The Food Co-op is not — repeat not — considering a ban on Israeli products

The area of my expertise
Amy Saidens

For the record: The Park Slope Food Co-op is not considering a ban on Israeli-made or -grown products.

This myth, reported around the globe by the Jewish Forward and dozens of blogs that seem to regard the 16,000-member supermarket as some kind of anti-Israel committee rather than a great place for produce, evolved from a stray comment at an open meeting in January, when a Co-op member who identified herself only as Hima inquired about whether the Co-op sells Israeli products.

“I don’t know whether or not we carry Israeli products,” she said, “but I propose that we no longer carry them.”

Sorry, Hima, but that’s now how it works at America’s largest, member-run food cooperative. Stray comments at a Park Slope Food Co-op general meeting don’t become Co-op law until — and please believe me because I know this from personal experience — extensive debate, discussion and more mudslinging than at an organic composting facility.

And that’s just to get the item on the AGENDA for an upcoming meeting! You should have seen the battle over selling beer! An earlier proposal to sell meat nearly ended in murder (of humans, not cattle)!

Alas, the above fact doesn’t matter to America’s blogosphere, which ran with the story that the Co-op was considering a blockade of Israel.

“Park Slope Food Coop Bans Israeli Food,” read the headline on New York Magazine’s Grub Street blog.

“Food Fight: Brooklyn Co-op Mulls Israel Ban,” read the headline in the original Forward article that set off the explosion of coverage.

Only the New York Post seems to have gotten the story right — by doing what it does best: taking the grain of truth and calling Assemblyman Dov Hikind to get angry about it.

“‘Ban Israel’ bid mushrooms into B’klyn Food Fight,” said the Post headline — accurate, of course, because the Post went out and created the “food fight” itself.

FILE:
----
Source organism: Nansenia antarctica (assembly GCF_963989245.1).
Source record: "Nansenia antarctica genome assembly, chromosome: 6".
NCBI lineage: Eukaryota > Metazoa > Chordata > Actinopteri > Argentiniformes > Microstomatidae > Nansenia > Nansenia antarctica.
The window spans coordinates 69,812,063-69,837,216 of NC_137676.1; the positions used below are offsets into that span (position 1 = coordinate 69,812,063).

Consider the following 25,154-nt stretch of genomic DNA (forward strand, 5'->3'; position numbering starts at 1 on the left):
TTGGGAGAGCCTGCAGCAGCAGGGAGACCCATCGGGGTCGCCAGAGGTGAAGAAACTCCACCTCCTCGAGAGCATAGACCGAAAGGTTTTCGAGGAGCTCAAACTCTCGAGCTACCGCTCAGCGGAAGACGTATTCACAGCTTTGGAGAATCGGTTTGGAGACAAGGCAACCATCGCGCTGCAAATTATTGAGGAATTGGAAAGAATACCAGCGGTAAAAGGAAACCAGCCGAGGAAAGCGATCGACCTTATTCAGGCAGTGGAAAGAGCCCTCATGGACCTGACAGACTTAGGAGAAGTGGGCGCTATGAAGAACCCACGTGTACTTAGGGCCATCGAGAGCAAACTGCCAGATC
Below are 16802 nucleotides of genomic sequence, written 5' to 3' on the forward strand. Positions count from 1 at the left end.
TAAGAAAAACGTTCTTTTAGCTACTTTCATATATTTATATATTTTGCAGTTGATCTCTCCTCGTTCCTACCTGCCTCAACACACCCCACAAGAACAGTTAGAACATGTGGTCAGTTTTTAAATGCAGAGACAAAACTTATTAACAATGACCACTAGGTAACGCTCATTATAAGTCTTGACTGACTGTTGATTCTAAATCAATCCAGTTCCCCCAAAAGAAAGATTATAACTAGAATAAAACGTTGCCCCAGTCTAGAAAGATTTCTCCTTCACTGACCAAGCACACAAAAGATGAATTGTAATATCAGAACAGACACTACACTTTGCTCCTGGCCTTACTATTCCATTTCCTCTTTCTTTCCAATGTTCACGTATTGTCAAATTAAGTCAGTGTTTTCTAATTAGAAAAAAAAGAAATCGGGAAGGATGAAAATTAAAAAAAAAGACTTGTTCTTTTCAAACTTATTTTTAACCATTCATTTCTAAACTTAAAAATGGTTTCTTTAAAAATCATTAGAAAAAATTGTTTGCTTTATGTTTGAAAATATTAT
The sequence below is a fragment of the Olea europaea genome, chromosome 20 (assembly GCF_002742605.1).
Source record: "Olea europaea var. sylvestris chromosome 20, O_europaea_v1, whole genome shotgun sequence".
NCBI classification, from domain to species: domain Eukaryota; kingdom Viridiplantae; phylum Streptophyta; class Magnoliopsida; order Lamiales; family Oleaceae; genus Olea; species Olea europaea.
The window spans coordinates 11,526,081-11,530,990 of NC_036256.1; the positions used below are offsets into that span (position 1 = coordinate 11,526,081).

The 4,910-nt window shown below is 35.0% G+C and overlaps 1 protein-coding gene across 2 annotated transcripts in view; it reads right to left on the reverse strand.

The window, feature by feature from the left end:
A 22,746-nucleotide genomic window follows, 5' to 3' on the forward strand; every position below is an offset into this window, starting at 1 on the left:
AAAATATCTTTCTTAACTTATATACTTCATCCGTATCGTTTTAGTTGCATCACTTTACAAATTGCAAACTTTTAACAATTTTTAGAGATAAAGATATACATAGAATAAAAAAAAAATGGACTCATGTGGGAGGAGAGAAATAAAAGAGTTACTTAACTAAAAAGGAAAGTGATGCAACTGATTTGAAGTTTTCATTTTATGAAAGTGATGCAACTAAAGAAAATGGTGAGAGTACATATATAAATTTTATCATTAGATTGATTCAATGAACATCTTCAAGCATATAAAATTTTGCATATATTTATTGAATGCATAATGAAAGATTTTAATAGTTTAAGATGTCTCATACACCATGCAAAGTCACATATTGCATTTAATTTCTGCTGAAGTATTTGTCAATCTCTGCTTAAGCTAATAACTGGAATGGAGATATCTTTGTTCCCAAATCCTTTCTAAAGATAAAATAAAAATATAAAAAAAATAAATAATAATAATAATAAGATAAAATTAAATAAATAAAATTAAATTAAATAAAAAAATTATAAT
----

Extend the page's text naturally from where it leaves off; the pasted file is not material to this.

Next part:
Like any decent reporter, I heard about Hima’s comments at the January meeting and knew there was a great story here. But unlike most of the bloggers and chatterboxes masquerading as reporters these days, a few phone calls and a little shoe-leather investigating revealed that Hima did not do the necessary paperwork to get her “Israel ban” on the agenda for the February meeting on Tuesday, Feb. 24.

Oh, and there’s paperwork! The instructions alone on “How to Develop an Agenda Item for the General Meeting,” is two pages, single-spaced. Then the submission form for said agenda item requires an essay.

Hima didn’t do it (for now, at least), so in other words, the Park Slope Food Co-op is NOT considering a ban on Israeli goods — currently persimmons, red peppers and sometimes, mushrooms — at its February general meeting.

This is not to say that talk of a ban won’t come up again. After all, such a ban would find plenty of support among the peaceniks who prowl the aisles at the Food Co-op. From my years as a Co-op member, I have seen the supermarket take positions on a wide variety of liberal causes — most of them having to do with non-violence and the environment, including the well-publicized ban on plastic bags and bottled water.

Indeed, there are plenty of members of the Co-op who think Israel’s battle with rocket-launching Gaza militants is evidence that the Jewish state is a violent thug. There are others, judging by letters in supermarket’s house organ, the Linewaiter’s Gazette, who think Israel’s treatment of its Arab population is the equivalent of Apartheid.

And there are others, of course, who think the Co-op is a supermarket that should focus on what it does best: selling low-cost, organic produce to a diverse collection of Brooklynites, from Muslims to orthodox Jews to atheists to vegans.

But whatever your opinion on Israel — and persimmons — however, the Co-op’s “Israel ban” is a myth.

At least, for now.